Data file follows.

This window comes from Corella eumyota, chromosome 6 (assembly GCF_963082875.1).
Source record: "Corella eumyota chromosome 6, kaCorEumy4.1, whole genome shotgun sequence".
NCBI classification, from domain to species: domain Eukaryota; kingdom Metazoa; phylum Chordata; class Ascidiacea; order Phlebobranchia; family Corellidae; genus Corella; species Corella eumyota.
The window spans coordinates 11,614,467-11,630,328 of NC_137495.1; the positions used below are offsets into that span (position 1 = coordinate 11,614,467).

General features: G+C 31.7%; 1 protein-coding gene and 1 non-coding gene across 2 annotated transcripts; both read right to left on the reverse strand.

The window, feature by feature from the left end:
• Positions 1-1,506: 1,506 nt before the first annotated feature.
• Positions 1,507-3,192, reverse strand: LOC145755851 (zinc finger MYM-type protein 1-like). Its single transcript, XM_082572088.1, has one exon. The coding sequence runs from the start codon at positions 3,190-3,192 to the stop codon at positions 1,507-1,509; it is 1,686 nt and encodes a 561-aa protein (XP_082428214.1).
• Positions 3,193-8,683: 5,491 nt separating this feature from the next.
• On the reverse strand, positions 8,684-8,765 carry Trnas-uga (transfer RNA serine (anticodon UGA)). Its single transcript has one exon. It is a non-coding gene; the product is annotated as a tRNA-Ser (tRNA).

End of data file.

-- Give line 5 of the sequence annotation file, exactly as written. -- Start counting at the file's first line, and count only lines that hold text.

General features: G+C 31.7%; 1 protein-coding gene and 1 non-coding gene across 2 annotated transcripts; both read right to left on the reverse strand.